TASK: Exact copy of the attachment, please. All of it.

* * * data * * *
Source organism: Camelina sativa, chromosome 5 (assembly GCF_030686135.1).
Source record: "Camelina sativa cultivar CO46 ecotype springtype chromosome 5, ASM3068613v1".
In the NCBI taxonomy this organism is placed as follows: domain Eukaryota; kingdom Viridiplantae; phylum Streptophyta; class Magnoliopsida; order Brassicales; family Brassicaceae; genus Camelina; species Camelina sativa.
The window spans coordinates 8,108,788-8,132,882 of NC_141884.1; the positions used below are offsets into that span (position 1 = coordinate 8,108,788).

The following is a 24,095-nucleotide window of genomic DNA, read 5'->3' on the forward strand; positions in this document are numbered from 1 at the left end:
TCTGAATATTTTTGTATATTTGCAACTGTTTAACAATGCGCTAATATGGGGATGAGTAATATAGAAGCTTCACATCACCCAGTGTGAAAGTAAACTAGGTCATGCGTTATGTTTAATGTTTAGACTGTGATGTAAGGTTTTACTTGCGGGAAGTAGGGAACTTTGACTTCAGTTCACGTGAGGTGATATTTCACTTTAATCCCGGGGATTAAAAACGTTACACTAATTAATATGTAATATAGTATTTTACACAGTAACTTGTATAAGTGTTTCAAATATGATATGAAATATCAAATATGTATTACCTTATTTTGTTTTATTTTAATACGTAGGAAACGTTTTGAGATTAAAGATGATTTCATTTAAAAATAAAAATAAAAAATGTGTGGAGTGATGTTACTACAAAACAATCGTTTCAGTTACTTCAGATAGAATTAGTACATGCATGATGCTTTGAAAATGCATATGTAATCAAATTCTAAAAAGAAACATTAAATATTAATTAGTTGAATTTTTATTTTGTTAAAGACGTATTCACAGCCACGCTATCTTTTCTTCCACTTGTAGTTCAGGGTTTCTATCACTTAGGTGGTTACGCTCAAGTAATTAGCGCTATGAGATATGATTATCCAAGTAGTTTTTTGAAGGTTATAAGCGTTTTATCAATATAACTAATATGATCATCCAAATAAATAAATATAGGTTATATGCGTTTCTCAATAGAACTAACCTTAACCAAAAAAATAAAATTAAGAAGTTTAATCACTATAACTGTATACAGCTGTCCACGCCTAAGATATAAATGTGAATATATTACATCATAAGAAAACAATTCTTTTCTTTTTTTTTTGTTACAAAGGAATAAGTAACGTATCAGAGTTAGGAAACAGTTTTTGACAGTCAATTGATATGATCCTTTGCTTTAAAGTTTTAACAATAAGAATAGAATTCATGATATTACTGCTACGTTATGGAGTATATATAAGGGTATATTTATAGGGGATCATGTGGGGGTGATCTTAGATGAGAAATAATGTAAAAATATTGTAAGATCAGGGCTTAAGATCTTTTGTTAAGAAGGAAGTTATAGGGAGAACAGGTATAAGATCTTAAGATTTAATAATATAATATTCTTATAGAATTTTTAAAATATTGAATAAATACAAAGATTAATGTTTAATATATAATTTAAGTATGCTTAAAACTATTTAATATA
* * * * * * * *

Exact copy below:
Source organism: Camelina sativa, chromosome 5 (assembly GCF_030686135.1).
Source record: "Camelina sativa cultivar CO46 ecotype springtype chromosome 5, ASM3068613v1".
In the NCBI taxonomy this organism is placed as follows: domain Eukaryota; kingdom Viridiplantae; phylum Streptophyta; class Magnoliopsida; order Brassicales; family Brassicaceae; genus Camelina; species Camelina sativa.
The window spans coordinates 8,108,788-8,132,882 of NC_141884.1; the positions used below are offsets into that span (position 1 = coordinate 8,108,788).

The following is a 24,095-nucleotide window of genomic DNA, read 5'->3' on the forward strand; positions in this document are numbered from 1 at the left end:
TCTGAATATTTTTGTATATTTGCAACTGTTTAACAATGCGCTAATATGGGGATGAGTAATATAGAAGCTTCACATCACCCAGTGTGAAAGTAAACTAGGTCATGCGTTATGTTTAATGTTTAGACTGTGATGTAAGGTTTTACTTGCGGGAAGTAGGGAACTTTGACTTCAGTTCACGTGAGGTGATATTTCACTTTAATCCCGGGGATTAAAAACGTTACACTAATTAATATGTAATATAGTATTTTACACAGTAACTTGTATAAGTGTTTCAAATATGATATGAAATATCAAATATGTATTACCTTATTTTGTTTTATTTTAATACGTAGGAAACGTTTTGAGATTAAAGATGATTTCATTTAAAAATAAAAATAAAAAATGTGTGGAGTGATGTTACTACAAAACAATCGTTTCAGTTACTTCAGATAGAATTAGTACATGCATGATGCTTTGAAAATGCATATGTAATCAAATTCTAAAAAGAAACATTAAATATTAATTAGTTGAATTTTTATTTTGTTAAAGACGTATTCACAGCCACGCTATCTTTTCTTCCACTTGTAGTTCAGGGTTTCTATCACTTAGGTGGTTACGCTCAAGTAATTAGCGCTATGAGATATGATTATCCAAGTAGTTTTTTGAAGGTTATAAGCGTTTTATCAATATAACTAATATGATCATCCAAATAAATAAATATAGGTTATATGCGTTTCTCAATAGAACTAACCTTAACCAAAAAAATAAAATTAAGAAGTTTAATCACTATAACTGTATACAGCTGTCCACGCCTAAGATATAAATGTGAATATATTACATCATAAGAAAACAATTCTTTTCTTTTTTTTTTGTTACAAAGGAATAAGTAACGTATCAGAGTTAGGAAACAGTTTTTGACAGTCAATTGATATGATCCTTTGCTTTAAAGTTTTAACAATAAGAATAGAATTCATGATATTACTGCTACGTTATGGAGTATATATAAGGGTATATTTATAGGGGATCATGTGGGGGTGATCTTAGATGAGAAATAATGTAAAAATATTGTAAGATCAGGGCTTAAGATCTTTTGTTAAGAAGGAAGTTATAGGGAGAACAGGTATAAGATCTTAAGATTTAATAATATAATATTCTTATAGAATTTTTAAAATATTGAATAAATACAAAGATTAATGTTTAATATATAATTTAAGTATGCTTAAAACTATTTAATATA